Quebec needs a Sunshine Law

Quebec needs a Sunshine Law

By Tracey Arial

When Laval independent councillor Pierre Anthian questioned why bureaucrats had deemed his research expense claims invalid, he raised two important issues about how Quebec democracy functions.

  • To whom can a politician appeal a bureaucratic decision when the executive committee those public servants report to are all members of an opposing party?
  • What role did the executive committee have in deeming Anthian’s expense claims invalid?

Other Laval politicians seem to think that Anthian has shared his expense claims with journalists. He has not. Nor has he made them public on a website or anywhere else.

That raises an important third question. Why not?

Should any politicians’ expense claims remain private?

I don’t think so. Every time I do a story about expense claims and budgets, I’m reminded of three years that I spent working as a public servant for the State of Florida during the 1980s. Florida has a very strong public access law called the Sunshine Law.
In Florida, politicians and bureaucrats always recognize that the public is the final arbiter of their choices. Meetings are public. Expenses are public. All disputes are resolved publicly.

As described on the website of Florida’s Attorney General,, this law provides that any records made or received by any public agency in the course of its official business are available for inspection [by the public], unless specifically exempted by the Florida Legislature.

Over the years, the definition of what constitutes public records has come to include not just traditional written documents such as papers, maps and books, but also tapes, photographs, film, sound recordings and records stored in computers.

When I worked in Florida’s Canadian office, the Sunshine Law required me to justify every project planned next to a precise budget on an annual basis.

When politicians wanted to cut the budget, they slashed specific projects.

My salary was private, but it was combined with the salary of other civil servants so that politicians could see how much the Toronto office cost to run. Any member of the public could look at those lists and understand how much their local library, pools, arenas or school cost to run.

If a politician came to Canada, all the details of their trips were public. How much did they spend on meals? Who did they meet with and where was the meeting held?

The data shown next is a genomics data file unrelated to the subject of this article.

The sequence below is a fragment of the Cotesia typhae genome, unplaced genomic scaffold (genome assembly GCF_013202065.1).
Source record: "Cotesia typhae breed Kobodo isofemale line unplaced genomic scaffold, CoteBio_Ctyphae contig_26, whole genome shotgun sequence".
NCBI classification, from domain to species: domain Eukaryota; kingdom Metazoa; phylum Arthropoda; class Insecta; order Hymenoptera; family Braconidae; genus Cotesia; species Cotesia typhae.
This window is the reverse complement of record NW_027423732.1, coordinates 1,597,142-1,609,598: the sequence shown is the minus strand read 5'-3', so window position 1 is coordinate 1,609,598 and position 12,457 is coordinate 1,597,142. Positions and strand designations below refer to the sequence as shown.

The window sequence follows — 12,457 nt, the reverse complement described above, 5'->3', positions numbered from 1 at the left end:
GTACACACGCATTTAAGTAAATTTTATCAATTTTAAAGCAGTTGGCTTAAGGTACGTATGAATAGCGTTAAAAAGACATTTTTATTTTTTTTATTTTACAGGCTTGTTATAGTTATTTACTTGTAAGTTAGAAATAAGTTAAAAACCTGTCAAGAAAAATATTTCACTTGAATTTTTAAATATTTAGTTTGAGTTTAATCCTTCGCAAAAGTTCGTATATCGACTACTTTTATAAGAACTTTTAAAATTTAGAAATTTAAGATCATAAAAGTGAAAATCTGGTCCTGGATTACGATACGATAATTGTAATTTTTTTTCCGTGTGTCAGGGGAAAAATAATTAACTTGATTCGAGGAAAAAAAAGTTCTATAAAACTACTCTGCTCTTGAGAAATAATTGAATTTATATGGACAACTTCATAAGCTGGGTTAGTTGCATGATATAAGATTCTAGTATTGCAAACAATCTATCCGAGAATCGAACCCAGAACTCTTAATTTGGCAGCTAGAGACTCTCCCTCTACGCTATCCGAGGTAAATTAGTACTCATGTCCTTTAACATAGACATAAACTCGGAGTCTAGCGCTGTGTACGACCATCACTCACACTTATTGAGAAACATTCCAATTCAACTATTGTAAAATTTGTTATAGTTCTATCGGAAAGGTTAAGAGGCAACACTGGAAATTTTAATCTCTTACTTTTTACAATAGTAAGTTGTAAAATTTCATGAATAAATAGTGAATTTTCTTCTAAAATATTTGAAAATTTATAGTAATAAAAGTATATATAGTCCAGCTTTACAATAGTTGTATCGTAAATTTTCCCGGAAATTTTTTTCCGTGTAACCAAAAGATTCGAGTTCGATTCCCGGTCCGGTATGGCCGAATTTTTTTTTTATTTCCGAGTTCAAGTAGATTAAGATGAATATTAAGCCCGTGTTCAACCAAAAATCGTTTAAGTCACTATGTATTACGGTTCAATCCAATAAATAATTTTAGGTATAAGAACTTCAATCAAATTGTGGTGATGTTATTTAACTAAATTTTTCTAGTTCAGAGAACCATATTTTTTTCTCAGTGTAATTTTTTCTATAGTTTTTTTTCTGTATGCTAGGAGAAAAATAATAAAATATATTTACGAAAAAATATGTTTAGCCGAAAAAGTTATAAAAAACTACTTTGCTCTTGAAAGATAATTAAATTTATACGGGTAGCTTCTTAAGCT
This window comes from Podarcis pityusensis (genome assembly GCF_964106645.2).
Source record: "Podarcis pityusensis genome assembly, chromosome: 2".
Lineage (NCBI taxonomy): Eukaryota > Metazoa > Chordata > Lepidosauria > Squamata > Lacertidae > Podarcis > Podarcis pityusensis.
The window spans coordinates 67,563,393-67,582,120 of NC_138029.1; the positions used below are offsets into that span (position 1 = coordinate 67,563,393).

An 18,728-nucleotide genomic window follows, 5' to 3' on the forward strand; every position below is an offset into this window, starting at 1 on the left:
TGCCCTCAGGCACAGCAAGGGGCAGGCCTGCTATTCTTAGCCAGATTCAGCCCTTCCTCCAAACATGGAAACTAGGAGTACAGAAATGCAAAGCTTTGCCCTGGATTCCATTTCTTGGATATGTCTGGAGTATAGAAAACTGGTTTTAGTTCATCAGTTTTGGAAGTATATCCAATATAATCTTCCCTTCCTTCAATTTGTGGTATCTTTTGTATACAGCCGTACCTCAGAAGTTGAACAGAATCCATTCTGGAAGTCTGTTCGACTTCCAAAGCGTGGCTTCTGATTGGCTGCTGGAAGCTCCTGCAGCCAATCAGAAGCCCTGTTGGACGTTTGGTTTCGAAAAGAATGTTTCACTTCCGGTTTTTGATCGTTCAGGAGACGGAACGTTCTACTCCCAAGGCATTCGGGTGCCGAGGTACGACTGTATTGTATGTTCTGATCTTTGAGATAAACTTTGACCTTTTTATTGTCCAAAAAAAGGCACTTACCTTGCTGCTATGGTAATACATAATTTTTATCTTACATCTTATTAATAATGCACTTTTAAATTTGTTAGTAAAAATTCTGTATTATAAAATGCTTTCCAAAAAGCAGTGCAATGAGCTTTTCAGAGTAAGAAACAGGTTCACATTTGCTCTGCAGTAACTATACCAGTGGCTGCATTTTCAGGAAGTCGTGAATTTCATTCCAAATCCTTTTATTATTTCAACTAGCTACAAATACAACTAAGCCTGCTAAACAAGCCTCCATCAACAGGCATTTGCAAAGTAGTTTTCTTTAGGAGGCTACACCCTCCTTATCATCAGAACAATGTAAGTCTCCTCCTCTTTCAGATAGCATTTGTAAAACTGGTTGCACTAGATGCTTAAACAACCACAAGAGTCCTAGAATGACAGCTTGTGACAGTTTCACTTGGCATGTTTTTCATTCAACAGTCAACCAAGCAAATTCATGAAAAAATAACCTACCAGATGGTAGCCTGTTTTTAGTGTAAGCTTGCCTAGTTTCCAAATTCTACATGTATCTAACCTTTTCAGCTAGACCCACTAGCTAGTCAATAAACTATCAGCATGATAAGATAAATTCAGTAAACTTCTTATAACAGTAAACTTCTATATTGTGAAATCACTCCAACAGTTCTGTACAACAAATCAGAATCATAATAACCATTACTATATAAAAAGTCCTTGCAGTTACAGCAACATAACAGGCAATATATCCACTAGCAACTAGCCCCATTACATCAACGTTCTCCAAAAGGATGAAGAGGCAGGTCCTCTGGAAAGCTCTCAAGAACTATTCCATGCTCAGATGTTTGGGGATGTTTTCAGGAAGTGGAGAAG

If Quebec offered even a quarter of that clarity in its budget, the Charbonneau Commission might not have been needed. Politicians wouldn’t be able to divide the expenditures of a single function into two or three different budget lines to hide the full cost.

Cash hidden in socks might still happen, but the public might be able to guess from whom the cash came.

Quebec needs to operate under a similar philosophy: We need a Sunshine Law.

Until that happens, politicians in Laval and everywhere else can only wonder whether they’re being treated fairly.

Anthian’s case has all the Laval politicians questioning each other about their expenses. They are asking each other whether they made claims for certain items and whether those claims are valid.

The rules are so complicated that Laval politicians say they’ve had multiple training sessions to understand how to apply them.

Yet they still make claims that have been refused.

On one hand, it’s reassuring to read that politicians other than Anthian have had their expense claims refused. On the other, it’s worrying to learn that bureaucrats are the final arbiters about which politicians get reimbursed and how much they receive.

Laval bureaucrats have not yet explained their decision to deny Anthian’s claims in detail. They simply cite the rules they are using to judge all expenses, which are briefly outlined in a 14-page document. That guide says things like “all research expenses clamed must respond to a real and useful need.”

Clearly, much is left to interpretation.

Anthian now believes that the only way he’ll get a fair hearing will be in front of a judge in a court of law. He’s speaking with lawyers to see whether he has a case, but the costs of such an action may prevent him from following that route.

In the meantime, he continues to ask questions about political expenses and privacy. Why does the mayor of Laval need one car, let alone two? Why are citizens paying for politicians’ meals during a fundraiser? Why do budgetary discussions have to be made in private by the executive committee instead of publicly during city council?

Why doesn’t Quebec have a Sunshine Law?

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